Is U.S. Forced Labor Enforcement At An Inflection Point?

Ropes & Gray LLP


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Less than a month ago, we posted about a big week for U.S. forced labor regulation. That week saw, among other developments, record expansion of the Uyghur Forced Labor Prevention Act...
United States Employment and HR
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Less than a month ago, we posted about a big week for U.S. forced labor regulation. That week saw, among other developments, record expansion of the Uyghur Forced Labor Prevention Act Entity List to include 26 China-based textile companies. The last several days also have been active, with Chinese suppliers being targeted from multiple directions.

Yesterday, the U.S. Department of Homeland Security added three China-based seafood, aluminum and footwear companies to the UFLPA Entity List. Those additions are discussed in DHS' press release. U.S. Customs and Border Protection will apply a rebuttable presumption that goods produced by these entities will be prohibited from entering the United States.

Since the UFLPA was signed into law in December 2021, 68 entities have been added to the UFLPA Entity List. According to DHS, over the last year, the Entity List has grown by over 200%. The entities on the list come from a wide range of sectors, including agriculture, apparel, batteries, chemicals, electronics, food additives, household appliances, nonferrous metals, polysilicon and plastics.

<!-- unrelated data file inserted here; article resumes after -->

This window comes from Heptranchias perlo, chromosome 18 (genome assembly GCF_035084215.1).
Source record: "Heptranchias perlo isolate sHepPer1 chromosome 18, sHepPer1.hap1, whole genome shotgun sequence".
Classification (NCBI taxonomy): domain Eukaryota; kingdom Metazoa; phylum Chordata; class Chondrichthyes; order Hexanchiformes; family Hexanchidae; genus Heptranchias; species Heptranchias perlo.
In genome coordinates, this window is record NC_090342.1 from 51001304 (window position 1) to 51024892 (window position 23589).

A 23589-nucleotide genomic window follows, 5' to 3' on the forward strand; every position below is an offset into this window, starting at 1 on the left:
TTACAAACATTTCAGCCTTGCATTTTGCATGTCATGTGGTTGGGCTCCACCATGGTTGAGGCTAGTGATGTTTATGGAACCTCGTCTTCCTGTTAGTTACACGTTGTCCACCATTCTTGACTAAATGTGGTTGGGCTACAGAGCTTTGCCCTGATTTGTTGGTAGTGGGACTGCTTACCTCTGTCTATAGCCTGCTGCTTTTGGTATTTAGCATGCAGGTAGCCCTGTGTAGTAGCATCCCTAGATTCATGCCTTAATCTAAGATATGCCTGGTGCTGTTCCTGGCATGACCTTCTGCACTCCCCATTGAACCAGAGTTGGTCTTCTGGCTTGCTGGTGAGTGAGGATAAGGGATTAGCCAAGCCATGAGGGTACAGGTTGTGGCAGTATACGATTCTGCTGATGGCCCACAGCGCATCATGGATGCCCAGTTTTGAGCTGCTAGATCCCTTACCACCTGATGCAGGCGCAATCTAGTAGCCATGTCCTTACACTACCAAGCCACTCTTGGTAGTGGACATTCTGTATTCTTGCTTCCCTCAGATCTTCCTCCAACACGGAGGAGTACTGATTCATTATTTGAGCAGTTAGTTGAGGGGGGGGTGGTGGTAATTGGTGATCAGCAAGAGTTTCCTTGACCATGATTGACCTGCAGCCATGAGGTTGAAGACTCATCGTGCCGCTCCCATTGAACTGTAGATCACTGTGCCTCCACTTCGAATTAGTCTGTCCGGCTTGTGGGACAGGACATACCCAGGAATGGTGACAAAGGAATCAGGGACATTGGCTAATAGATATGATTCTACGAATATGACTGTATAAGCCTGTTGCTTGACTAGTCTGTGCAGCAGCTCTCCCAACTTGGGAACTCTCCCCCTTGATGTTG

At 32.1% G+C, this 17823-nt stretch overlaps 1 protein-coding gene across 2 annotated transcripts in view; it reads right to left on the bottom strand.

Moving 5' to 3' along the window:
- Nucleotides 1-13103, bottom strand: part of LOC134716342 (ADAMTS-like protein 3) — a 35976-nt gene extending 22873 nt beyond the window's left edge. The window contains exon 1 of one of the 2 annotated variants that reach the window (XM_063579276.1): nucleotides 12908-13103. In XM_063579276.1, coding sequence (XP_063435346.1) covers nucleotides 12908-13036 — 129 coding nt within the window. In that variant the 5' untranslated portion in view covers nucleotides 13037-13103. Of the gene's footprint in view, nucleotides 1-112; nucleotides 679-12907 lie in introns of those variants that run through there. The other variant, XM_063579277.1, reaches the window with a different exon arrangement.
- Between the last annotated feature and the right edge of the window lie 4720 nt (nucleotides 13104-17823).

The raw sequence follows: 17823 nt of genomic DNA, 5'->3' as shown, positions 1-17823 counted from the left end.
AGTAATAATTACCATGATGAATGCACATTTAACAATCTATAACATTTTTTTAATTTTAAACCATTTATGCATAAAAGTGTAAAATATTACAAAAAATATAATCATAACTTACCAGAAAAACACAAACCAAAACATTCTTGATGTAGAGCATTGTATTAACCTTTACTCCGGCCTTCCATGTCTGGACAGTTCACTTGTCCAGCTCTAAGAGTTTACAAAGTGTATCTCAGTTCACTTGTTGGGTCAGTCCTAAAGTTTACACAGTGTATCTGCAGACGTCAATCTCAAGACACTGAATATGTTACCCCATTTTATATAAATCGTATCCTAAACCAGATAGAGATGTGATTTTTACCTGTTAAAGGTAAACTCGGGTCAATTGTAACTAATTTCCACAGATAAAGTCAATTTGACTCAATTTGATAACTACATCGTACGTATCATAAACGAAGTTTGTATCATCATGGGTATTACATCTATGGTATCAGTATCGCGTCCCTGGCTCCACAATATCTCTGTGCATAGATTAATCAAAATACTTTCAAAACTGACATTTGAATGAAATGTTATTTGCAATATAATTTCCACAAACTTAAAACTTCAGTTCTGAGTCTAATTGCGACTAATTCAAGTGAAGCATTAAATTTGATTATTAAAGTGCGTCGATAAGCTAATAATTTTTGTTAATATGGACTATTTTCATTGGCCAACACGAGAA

Turning to the second UFLPA development, last Thursday, five Republican members of Congress sent letters to DHS alleging that two major Chinese battery manufacturers have supply chains connected to forced labor. The letters request that these entities also be added to the UFLPA Entity List.

The letters were sent by House Select Committee on the Chinese Communist Party Chairman John Moolenaar (R-MI), Senator Marco Rubio (R-FL), House Homeland Security and Government Affairs Committee Chairman Mark Green (R-TN), Homeland Security and Government Affairs Subcommittee Chairman Carlos Gimenez (R-FL) and Rep. Darin LaHood (R-IL). The letters are available here and here.

Three quick take-aways

  • The UFLPA has been a game changer for forced labor compliance. Given its breadth, the UFLPA has created additional product detention risk and compliance uncertainty for companies across a broad range of industries. Thousands of shipments from several countries have been detained by CBP since the UFLPA took effect. See here for CBP's most recent UFLPA enforcement statistics.
  • One of the few areas where Democrats and Republicans seem to agree is being tough on China trade. Expect UFLPA enforcement to remain robust, with all arrows pointing toward increasing enforcement.
  • UFLPA enforcement and current, pending and proposed human rights disclosure and due diligence requirements and forced labor bans across many jurisdictions are increasing the importance of risk-based supply chain compliance policies and diligence.

The content of this article is intended to provide a general guide to the subject matter. Specialist advice should be sought about your specific circumstances.

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